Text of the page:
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In Final Turn With Planned Parenthood, Cecile Richards Tells Obstetricians Women's Healthcare "Has a Long Way to Go"

Mary Caffrey
Even though her final stretch at the helm of Planned Parenthood was not easy, Cecile Richards told the nation's obstetricians she is optimistic because of the activism she sees among women and girls at the grassroots level. "Women are on fire," she said.
Clinical trials in Houston, Texas, and in New Jersey could lead to FDA approval of a self-administered form of Depo Provera, which would dramatically increase uptake if women didn’t have to repeatedly go back to a doctor or health clinic.

Richards recalled one of her best days as president of Planned Parenthood, when President Barack Obama called to tell her that all forms of birth control would be available without a copayment, under the ACA’s provision to cover preventive services. This would include long-acting forms of birth control such as implants and intrauterine devices.

Having a variety of birth control options available is essential, Richards said, because each woman is different; 58% of women use birth control for reasons other than contraception, “for everything from acne to endometriosis,” she said.

Funding for birth control for low-income women under Title X, which has been in place since the Nixon Administration, is now under threat, she said. Unfortunately, access to birth control and other health services is highly dependent on where a woman lives, and those in the South have less access and fewer choices. Women of color face huge disparities, she said.

“Women in America have come a long, long way in this past century, but as you know, we have a long way to go, particularly when it comes to public health—to make access to care a reality for everyone.”

Less Access, Poor Outcomes
Richards later told reporters that as states have become battlegrounds, Planned Parenthood has put more resources in these areas. Her home state of Texas is perhaps the nation’s most stunning example of how a rollback in funding for women’s health has affected outcomes. In the years after 2011 cuts aimed at Planned Parenthood shuttered 60 clinics, teen pregnancy and maternal mortality rates soared, and by 2014, there were 35.8 deaths per 100,000 live births, a rate far higher than other developed countries.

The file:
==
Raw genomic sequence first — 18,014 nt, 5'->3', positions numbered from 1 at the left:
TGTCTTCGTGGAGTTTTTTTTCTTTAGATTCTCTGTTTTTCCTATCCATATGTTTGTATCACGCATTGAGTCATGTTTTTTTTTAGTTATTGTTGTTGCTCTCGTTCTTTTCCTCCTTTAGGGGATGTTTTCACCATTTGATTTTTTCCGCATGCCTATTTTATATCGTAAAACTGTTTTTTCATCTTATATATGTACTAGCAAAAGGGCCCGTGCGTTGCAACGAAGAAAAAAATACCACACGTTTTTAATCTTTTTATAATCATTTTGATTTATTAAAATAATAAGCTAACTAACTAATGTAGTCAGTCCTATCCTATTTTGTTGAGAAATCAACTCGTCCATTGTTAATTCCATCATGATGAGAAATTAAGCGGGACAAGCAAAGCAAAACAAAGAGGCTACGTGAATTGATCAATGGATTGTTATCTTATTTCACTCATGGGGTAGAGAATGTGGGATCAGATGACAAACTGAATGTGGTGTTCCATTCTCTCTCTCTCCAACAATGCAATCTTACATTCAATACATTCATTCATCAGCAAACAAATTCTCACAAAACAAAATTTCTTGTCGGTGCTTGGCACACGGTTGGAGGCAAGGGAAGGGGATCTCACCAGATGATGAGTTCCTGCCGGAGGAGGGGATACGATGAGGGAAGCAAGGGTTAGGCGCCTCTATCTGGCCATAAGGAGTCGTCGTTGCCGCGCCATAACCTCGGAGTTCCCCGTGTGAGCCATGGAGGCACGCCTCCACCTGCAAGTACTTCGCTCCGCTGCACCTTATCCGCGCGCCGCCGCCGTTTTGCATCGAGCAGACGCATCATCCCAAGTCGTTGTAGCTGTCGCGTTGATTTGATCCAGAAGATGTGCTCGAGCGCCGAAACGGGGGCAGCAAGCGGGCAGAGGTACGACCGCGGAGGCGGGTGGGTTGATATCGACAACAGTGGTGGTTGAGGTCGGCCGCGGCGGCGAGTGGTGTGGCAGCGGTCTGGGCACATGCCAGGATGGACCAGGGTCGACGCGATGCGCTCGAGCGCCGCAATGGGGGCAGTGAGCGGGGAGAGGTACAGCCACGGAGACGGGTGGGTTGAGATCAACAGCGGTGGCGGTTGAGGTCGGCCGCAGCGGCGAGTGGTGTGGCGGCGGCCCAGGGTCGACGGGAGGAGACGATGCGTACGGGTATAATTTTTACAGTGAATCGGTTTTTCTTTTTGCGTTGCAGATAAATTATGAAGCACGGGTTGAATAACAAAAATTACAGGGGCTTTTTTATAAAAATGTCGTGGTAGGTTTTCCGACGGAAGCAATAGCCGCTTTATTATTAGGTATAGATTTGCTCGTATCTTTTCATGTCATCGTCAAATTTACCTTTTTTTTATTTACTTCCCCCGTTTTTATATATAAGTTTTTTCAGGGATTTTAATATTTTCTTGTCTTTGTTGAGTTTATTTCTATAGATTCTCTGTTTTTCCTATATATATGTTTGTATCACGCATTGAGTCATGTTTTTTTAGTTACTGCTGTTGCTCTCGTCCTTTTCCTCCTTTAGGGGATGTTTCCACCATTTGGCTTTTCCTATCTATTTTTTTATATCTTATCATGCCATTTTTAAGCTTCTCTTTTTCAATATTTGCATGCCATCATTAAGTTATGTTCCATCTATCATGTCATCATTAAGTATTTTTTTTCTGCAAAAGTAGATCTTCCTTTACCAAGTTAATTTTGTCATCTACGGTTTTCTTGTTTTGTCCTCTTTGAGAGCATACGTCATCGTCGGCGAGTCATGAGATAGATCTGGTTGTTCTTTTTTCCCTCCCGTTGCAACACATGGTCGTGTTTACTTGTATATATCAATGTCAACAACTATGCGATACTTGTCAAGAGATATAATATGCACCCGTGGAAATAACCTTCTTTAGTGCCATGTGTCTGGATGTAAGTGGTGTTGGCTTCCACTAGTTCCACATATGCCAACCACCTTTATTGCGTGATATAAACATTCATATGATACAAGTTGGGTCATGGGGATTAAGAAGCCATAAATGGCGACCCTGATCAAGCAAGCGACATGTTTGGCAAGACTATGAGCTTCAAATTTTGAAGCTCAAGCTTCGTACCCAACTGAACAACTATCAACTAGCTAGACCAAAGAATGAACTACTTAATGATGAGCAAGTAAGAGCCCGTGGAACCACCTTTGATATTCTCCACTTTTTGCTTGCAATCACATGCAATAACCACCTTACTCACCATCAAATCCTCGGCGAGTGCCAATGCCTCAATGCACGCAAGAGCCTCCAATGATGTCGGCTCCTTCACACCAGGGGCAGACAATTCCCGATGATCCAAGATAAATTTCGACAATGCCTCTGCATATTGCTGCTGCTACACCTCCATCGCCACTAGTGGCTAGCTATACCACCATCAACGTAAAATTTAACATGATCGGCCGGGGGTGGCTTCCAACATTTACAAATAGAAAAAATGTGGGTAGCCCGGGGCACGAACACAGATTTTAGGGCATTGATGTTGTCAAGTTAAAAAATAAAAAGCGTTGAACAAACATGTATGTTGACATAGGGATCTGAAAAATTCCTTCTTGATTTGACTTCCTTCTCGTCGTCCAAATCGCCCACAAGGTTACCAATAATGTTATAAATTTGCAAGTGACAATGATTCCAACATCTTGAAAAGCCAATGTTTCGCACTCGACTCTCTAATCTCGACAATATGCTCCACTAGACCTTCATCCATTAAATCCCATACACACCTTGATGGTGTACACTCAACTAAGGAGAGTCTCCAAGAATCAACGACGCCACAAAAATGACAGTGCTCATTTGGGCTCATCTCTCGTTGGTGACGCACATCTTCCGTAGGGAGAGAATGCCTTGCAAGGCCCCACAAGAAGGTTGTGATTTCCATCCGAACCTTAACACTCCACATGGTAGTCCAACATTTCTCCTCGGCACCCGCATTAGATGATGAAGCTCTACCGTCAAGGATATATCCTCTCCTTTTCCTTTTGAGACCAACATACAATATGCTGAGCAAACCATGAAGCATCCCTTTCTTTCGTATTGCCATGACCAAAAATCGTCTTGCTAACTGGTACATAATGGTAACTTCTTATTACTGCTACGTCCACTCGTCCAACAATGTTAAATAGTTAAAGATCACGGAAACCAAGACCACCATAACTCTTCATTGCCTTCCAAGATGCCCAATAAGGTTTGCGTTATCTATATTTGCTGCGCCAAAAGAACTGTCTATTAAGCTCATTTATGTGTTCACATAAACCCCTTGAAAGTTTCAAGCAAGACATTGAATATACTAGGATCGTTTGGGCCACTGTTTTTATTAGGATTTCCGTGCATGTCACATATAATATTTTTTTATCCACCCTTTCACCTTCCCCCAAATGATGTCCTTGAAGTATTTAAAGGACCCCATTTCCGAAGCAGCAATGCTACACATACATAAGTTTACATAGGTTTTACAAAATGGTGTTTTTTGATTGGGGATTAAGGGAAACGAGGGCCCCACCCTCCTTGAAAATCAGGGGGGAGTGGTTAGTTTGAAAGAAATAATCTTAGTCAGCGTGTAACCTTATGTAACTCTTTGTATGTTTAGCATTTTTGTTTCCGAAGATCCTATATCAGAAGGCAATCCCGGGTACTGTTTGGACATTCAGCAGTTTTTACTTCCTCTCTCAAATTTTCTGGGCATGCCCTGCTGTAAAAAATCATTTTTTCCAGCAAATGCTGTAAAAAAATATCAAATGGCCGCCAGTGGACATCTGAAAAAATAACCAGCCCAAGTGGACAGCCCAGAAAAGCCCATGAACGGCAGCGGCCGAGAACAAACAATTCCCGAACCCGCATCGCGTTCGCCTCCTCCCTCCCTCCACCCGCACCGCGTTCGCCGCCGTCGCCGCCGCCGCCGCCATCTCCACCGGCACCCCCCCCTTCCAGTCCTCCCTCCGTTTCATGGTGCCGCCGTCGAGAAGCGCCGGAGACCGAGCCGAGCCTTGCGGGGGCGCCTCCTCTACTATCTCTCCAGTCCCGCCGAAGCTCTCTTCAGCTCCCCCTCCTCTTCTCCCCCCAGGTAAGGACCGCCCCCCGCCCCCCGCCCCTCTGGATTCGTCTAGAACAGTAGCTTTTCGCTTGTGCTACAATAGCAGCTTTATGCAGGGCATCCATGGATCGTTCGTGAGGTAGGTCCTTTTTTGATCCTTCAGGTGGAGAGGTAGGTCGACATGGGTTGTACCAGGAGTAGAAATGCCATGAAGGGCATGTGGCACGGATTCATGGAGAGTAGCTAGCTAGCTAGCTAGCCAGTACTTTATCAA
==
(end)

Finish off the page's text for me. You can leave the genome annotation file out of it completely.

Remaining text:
“We are living through a maternal mortality crisis in this country that has not gotten nearly enough attention,” Richards said, citing ACOG’s efforts to address rising rates. On Saturday, ACOG’s outgoing and incoming presidents discussed the group’s national initiative, with new ACOG President Lisa Hollier, MD, MPH, pointing out that rates are 2 to 4 times higher among African American women. Outgoing ACOG President Haywood Brown, MD, said the group will fight policies that interfere with the “doctor-patient relationship.”

Combatting Teen Pregnancy
The combination of increased access to birth control under the ACA and a successful teenage pregnancy prevention program drove teen pregnancy rates to 30-year lows. But HHS has tried to end this program, and instead shift funding priority to those that promote abstinence, or “sexual risk avoidance.” The state of Washington sued and obtained a permanent injunction, she said.

Richards said she has seen teenagers advocate for their own healthcare, and the activism of this age group on gun control is inspiring. However, she told the healthcare professionals not to depend on patient activism.

“To build a future that we want to see, and that we believe in, we have to be not only be great providers of healthcare, researchers and public healthcare experts, we have to be advocates for the patients who count on us,” Richards said.


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